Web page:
[SOLVED] Alder Lake with Win10 for gaming?

Iso4

Prominent
Sep 5, 2020
17
0
510
0
I'm eyeing a new gaming build. I don't want to use Windows 11 but I know that the 11th gen intel CPUs have problems with power and running hot. If you use Alder Lake with Win10 for gaming, what has your experience been like? Have you run into any bugs or problems?
 
Last edited:

geofelt

Titan
Do we know how much of a performance dip this could cause yet?

We know that there is no meaningful performance dip.

A 6th gen processor doesn't sound encouraging. I don't understand how these CPUs work but I would expect better than 6th generation performance.
I aimed to point out that even the E cores are no slouch when it comes to performance.
Their benefit comes into play when running heavy multitasking apps that can use all cores.
For more single threaded tasks like games, the faster cores will be used by design.
They would be used more frequently even by chance because there ate more high performance threads available than E threads.

Any hesitance to win 11 should come from those who are on 10 and have no good reason to go to 11 and possibly uncovering a fault that impacts what they already have.

On balance, on a new build, I would opt for windows 10.
 
The only problem with using Windows 10 is it treats all of the cores the same. So in theory if it put a computation heavy thread on an E-core, you'll have a dip in performance for as long as it's there. And it's unlikely Windows 10's scheduler will be updated to take x86 hybrid CPUs into account.
 

Iso4

Prominent
Sep 5, 2020
17
0
510
0
The only problem with using Windows 10 is it treats all of the cores the same. So in theory if it put a computation heavy thread on an E-core, you'll have a dip in performance for as long as it's there. And it's unlikely Windows 10's scheduler will be updated to take x86 hybrid CPUs into account.
By dip in performance, do you mean relative to its performance on 11? Or are we talking about the PC hanging or frames going down?
 

geofelt

Titan
By dip in performance, do you mean relative to its performance on 11? Or are we talking about the PC hanging or frames going down?
Relative to 11.
And even the E cores are perhaps as capable as a 6th gen processor anyway.
Windows now knows about hyperthreading and AMD core structure. I would imagine that they would improve their scheduling some.

The VBS (Virtualization-Based Security) capability is more likely to be what some are worried about.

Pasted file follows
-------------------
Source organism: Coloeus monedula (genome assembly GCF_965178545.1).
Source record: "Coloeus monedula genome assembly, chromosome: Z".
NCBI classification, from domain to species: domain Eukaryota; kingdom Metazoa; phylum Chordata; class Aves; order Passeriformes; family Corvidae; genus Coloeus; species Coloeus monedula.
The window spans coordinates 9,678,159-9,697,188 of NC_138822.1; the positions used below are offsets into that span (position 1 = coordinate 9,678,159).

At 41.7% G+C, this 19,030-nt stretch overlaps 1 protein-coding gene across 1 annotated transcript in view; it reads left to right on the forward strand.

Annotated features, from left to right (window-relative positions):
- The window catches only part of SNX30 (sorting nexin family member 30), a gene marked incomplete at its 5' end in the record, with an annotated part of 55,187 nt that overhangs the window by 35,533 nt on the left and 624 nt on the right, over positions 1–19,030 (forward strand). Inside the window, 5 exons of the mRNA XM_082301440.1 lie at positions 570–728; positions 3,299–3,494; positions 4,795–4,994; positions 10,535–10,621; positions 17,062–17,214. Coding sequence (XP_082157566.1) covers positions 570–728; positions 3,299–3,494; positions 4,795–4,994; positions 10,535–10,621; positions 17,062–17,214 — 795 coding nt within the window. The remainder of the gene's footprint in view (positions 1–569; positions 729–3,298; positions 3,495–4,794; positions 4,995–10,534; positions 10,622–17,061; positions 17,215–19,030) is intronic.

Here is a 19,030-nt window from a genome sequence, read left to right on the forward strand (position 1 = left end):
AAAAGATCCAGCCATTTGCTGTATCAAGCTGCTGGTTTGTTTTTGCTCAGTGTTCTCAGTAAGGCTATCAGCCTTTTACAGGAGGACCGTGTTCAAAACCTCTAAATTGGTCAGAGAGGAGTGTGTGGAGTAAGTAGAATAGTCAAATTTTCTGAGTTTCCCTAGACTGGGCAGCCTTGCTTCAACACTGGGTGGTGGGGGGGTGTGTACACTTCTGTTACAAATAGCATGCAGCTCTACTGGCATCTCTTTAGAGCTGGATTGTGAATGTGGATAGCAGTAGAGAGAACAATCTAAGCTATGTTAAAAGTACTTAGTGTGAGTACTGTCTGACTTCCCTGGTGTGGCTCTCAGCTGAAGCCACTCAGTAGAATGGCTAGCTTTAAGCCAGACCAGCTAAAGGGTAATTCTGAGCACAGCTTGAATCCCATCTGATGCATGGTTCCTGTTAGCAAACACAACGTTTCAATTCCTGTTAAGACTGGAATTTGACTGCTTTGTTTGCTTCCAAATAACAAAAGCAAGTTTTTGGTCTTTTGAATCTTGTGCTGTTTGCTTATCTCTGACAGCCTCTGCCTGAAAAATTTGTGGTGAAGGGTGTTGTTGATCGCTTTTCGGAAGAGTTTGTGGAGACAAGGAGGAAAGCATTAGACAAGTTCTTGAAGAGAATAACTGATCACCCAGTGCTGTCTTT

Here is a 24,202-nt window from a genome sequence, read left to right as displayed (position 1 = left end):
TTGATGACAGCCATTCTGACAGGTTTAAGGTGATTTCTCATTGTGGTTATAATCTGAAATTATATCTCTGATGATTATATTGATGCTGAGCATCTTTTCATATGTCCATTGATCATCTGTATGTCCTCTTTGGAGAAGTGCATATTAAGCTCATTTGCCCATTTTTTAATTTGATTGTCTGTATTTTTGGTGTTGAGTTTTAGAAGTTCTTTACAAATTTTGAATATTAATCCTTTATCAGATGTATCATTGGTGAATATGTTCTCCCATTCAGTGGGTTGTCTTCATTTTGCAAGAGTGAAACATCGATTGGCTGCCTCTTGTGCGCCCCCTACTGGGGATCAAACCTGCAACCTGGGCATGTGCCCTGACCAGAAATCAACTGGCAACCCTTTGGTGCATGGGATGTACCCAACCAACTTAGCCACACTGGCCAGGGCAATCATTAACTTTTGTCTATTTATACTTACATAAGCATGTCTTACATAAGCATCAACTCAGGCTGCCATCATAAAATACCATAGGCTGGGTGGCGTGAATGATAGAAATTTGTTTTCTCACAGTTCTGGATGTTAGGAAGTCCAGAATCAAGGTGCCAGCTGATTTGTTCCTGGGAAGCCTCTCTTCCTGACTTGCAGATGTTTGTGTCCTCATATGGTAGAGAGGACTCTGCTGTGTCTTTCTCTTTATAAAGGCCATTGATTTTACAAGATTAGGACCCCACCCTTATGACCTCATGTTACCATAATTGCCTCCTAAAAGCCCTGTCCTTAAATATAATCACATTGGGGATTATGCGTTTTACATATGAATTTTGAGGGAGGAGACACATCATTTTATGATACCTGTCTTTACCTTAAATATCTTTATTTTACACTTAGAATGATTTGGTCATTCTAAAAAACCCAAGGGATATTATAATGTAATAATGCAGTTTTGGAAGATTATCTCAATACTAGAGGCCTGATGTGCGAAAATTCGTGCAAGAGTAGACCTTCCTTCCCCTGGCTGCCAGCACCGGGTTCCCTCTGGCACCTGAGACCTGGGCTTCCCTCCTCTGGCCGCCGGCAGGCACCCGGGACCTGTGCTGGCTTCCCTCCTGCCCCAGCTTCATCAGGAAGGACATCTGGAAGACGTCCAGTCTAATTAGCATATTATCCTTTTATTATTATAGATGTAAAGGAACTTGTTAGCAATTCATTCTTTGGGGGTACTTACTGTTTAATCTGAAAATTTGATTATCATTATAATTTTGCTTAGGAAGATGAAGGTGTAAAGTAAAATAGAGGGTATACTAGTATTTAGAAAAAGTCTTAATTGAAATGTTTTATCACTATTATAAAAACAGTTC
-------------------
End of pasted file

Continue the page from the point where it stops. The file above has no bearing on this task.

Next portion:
It is an extra protection layer that is optional.
It can run on win10 or win11 It can be enabled or disabled in the bios.
Here is an article on the subject if you are worried:

My interpretation... no impact 10 vs.11.
Enabling VBS on intel 11/12gen or ryzen can have an impact. Probably not needed.
 
I'm eyeing a new gaming build. I don't want to use Windows 11 but I know that the 11th gen intel CPUs have problems with power and running hot. If you use Alder Lake with Win10 for gaming, what has your experience been like? Have you run into any bugs or problems?
It looks like if you use a 12th gen and want the best perf your going to w11.
Something to do with the scheduler.
Run that through google and do some reading.
 

Iso4

Prominent
Sep 5, 2020
17
0
510
0
The only problem with using Windows 10 is it treats all of the cores the same. So in theory if it put a computation heavy thread on an E-core, you'll have a dip in performance for as long as it's there. And it's unlikely Windows 10's scheduler will be updated to take x86 hybrid CPUs into account.
Do we know how much of a performance dip this could cause yet?

Relative to 11.
And even the E cores are perhaps as capable as a 6th gen processor anyway.
A 6th gen processor doesn't sound encouraging. I don't understand how these CPUs work but I would expect better than 6th generation performance.
 
Last edited:

geofelt

Titan
Do we know how much of a performance dip this could cause yet?

We know that there is no meaningful performance dip.

A 6th gen processor doesn't sound encouraging. I don't understand how these CPUs work but I would expect better than 6th generation performance.
I aimed to point out that even the E cores are no slouch when it comes to performance.
Their benefit comes into play when running heavy multitasking apps that can use all cores.
For more single threaded tasks like games, the faster cores will be used by design.
They would be used more frequently even by chance because there ate more high performance threads available than E threads.

Any hesitance to win 11 should come from those who are on 10 and have no good reason to go to 11 and possibly uncovering a fault that impacts what they already have.

On balance, on a new build, I would opt for windows 10.
 
...And it's unlikely Windows 10's scheduler will be updated to take x86 hybrid CPUs into account...
Source?
Windows 10 will be fully supported by Microsoft through 2024. I find it highly unlikely that Microsoft won't, eventually, enable the thread director in Windows 10.